Has guilt, shame or blame visited you or even swamped you in response to your loved one’s suicide? If so, what effects have these forces had on your life?

I felt I should have been more sensitive to his struggles 

  • I think there is a difference between guilt and shame. I don’t feel shame, but the guilt has swamped me at times.

  • The shame surrounding my own inability to live life to the fullest and my sense of drowning in despair were attacking me pretty strongly for five months. I had friends tell me I wasn’t letting myself be happy and that maybe I was feeling guilty if I did let myself be happy, but the truth was I just really needed to be sad.

  • I did not experience shame. I had a sense of guilt, but more so, blame after my son’s suicide. I felt that I should have, could have been more sensitive to his struggles with life and provided more support for him. I also felt I failed to prevent the form of suicide as he asked about the gun on the Saturday before his suicide. At that time the interest was couched in terms of my personal security and safety at the house, staying by myself. I was not alerted to the possibility of the gun being used by him at all.

Do you find you have to regularly negotiate shame, blame and guilt, or do they only visit occasionally?

Big blob

Guilt is different. Sometimes it comes around like a big blob. Sometimes I find myself wishing I had done certain things, or said things, or not done or said certain things, and I start to blame myself.

Is there anything that makes these forces of guilt, shame or blame less powerful?


Just being open about them when they come up – usually when my sister talks about missing John. She sometimes does that in the context of blaming herself, so we talk about the impact of guilt and shame on our lives and then that opens us up to talking about how we can remain close across the miles.

I wasn’t negligent

Blame sometimes enters my life, but I do not feel that it is welcome, as I do not feel that I was intentionally negligent at all, in regard to the gun. To help alleviate the sense of blame, I handed the gun to the police a few years after the suicide.

A friend believed my pain and felt it in her heart

Some people told me it wasn’t my fault, including my mother, but I didn’t believe them because they couldn’t believe my pain through the heart. There was one woman who believed my pain, loss and guilt and she felt it in her heart. When she said it wasn’t my fault, although it didn’t solve the pain, it made the effects of guilt less painful.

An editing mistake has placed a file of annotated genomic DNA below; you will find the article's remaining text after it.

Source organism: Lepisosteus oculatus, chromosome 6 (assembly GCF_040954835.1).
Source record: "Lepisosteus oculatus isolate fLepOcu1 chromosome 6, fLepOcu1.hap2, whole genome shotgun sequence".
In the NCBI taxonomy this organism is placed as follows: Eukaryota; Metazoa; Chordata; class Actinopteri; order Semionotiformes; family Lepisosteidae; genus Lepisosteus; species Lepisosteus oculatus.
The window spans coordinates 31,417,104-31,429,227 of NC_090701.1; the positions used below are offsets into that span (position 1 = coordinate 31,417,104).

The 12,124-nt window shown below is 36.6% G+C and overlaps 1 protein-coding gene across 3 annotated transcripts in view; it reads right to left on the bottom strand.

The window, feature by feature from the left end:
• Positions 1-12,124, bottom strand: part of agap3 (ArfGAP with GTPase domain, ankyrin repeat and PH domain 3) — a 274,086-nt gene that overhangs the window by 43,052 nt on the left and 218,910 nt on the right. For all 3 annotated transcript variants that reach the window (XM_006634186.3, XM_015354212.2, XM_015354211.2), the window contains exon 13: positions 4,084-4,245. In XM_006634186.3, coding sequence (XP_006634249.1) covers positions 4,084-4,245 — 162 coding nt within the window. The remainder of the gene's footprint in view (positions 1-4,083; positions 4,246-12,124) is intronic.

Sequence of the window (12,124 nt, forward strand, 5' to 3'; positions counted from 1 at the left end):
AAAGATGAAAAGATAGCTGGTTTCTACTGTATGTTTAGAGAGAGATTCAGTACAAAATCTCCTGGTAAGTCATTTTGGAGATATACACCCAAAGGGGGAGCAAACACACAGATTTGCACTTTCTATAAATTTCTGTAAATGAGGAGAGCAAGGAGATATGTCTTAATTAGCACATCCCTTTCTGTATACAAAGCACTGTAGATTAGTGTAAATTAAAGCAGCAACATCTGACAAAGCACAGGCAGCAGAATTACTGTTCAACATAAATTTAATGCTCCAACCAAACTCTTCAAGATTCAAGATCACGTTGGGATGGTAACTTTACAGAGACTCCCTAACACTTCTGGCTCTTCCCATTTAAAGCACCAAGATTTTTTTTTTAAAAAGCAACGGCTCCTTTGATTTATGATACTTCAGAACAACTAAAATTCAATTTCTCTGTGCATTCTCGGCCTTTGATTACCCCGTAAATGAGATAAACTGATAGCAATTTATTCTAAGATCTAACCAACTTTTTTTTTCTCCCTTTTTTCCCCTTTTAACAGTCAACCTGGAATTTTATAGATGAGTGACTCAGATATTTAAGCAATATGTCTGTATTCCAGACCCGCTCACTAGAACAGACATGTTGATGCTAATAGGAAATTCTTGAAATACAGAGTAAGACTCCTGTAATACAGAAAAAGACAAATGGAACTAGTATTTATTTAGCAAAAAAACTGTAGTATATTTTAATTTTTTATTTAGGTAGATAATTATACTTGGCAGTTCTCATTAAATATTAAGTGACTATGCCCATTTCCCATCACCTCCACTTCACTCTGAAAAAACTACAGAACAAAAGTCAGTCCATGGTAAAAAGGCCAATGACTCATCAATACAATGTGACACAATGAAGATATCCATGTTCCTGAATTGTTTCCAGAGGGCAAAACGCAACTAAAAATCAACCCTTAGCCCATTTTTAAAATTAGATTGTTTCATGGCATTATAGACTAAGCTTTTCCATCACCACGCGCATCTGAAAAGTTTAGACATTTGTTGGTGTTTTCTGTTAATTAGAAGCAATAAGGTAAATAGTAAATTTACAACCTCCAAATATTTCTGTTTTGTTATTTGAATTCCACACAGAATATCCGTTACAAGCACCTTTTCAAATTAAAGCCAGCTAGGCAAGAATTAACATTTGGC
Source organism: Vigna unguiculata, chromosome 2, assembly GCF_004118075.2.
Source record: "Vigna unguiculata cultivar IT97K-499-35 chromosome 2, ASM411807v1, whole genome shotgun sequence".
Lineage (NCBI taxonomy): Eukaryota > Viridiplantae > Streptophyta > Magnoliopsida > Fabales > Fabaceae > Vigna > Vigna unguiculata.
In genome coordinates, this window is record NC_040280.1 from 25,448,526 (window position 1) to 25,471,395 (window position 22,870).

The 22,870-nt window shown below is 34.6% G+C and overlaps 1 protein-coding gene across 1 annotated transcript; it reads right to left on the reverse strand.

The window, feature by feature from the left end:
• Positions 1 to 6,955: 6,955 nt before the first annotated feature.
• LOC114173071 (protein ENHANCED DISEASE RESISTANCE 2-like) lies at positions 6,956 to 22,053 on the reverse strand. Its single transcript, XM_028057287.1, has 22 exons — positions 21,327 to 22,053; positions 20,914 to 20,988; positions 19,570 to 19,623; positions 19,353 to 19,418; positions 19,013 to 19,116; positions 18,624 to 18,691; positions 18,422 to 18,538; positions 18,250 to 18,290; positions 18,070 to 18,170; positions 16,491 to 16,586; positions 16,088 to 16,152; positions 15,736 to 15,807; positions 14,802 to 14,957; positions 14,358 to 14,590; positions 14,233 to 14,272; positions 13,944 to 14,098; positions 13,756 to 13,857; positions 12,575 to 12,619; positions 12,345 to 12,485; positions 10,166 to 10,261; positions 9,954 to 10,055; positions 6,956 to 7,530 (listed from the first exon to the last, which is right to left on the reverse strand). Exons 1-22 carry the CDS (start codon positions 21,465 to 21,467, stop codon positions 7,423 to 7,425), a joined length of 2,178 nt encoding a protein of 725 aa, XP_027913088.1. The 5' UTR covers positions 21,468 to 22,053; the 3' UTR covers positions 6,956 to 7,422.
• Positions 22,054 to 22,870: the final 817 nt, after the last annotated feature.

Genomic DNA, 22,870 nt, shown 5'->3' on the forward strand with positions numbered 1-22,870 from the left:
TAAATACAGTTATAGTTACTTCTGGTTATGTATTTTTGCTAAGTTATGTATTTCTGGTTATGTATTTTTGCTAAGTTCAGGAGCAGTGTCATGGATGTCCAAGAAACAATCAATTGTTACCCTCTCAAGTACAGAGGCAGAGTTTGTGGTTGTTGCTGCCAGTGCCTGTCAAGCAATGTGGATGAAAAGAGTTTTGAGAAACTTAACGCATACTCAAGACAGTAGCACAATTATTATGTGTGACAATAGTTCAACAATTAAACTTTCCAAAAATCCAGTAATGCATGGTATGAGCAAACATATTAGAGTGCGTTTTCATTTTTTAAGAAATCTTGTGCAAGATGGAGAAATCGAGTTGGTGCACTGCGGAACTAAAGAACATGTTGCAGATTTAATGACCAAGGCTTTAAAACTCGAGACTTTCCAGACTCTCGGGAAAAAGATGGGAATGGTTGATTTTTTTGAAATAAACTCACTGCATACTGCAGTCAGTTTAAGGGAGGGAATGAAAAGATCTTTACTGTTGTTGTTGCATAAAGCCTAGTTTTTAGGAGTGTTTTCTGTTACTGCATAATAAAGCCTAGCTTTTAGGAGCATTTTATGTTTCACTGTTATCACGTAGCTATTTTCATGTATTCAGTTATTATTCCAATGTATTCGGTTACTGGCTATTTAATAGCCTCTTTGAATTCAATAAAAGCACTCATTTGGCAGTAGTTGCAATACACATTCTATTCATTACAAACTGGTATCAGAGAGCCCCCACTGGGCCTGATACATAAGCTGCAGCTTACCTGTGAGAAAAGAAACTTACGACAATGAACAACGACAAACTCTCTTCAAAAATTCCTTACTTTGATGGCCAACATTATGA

He did try and was up against it

When I think about what has helped me not to feel shame, I think of a number of things. Remembering what he was up against in his life helps a lot, especially how unwell he was, that he felt like he was in a black hole, and that he didn’t know how to cope. What also helps me is remembering that my son did try to cope; he did try to help himself. And that it was his decision. Suicide is how he decided to deal with what he was going through, and it was the only way he saw to deal with it. The decision was his – I might have been the last straw, but I’m not the whole reason. I also don’t feel the shame because I think that suicide is not a cowardly thing or a stupid thing, in fact sometimes I feel proud of him because he completed his suicide.

Think about the person he was

There are some things that help make the guilt less powerful. I try to think about the person I’ve lost, rather than think about what he did to take his life. I think about his talent for music such as playing the guitar. I think about his talent with kids, the way he took time to help younger kids by teaching them things like tying their shoelaces or playing music, and the way he helped others who might have been struggling, for example when he was doing his volunteer work. Thinking about what others did for him reminds me of the likeable kid that he was, and this helps lessen the guilt.

Were you visited by regrets, second-guessing, or if-only thinking about the days and weeks and months leading up to your loved one’s suicide? Is there anything you have learned from these regrets, second-guessing or if-only thinking? Or anything you have learned about keeping them at bay?

The ‘if onlys’ and guilt won’t go away but the weight might change

  • We have made a shrine for him, which includes flowers and other things, and being at that shrine helps me to forget the guilt. All of these things help lessen the guilt. For me, I’ve learnt that the guilt won’t go away but the weight of guilt is going.

  • Guilt also has a companion, which is ‘If …’ a little word with a big meaning. These days I try to accept the ‘If onlys’ and know that they will always be there, because you can’t change an If. Accepting that I can’t change the guilt, the Ifs and doubts, somehow helps me, but I’m not sure how.

    I resolved it by saying ‘I’m not God’

    I still feel sometimes ‘If only I had more time’ … but I was just out of an abusive relationship: I could not have done more. I still think that. I am not a saviour, just an ordinary human being. That’s my resolve.

If you are need of assistance:

If you are currently struggling with suicidal thoughts, please seek assistance. If you are within Australia, please refer to the following support services. If you or someone near you is in immediate danger Call Emergency Services on 000; or Go to a hospital emergency department.

If you are outside Australia, you can find helplines in different countries here: findahelpline.com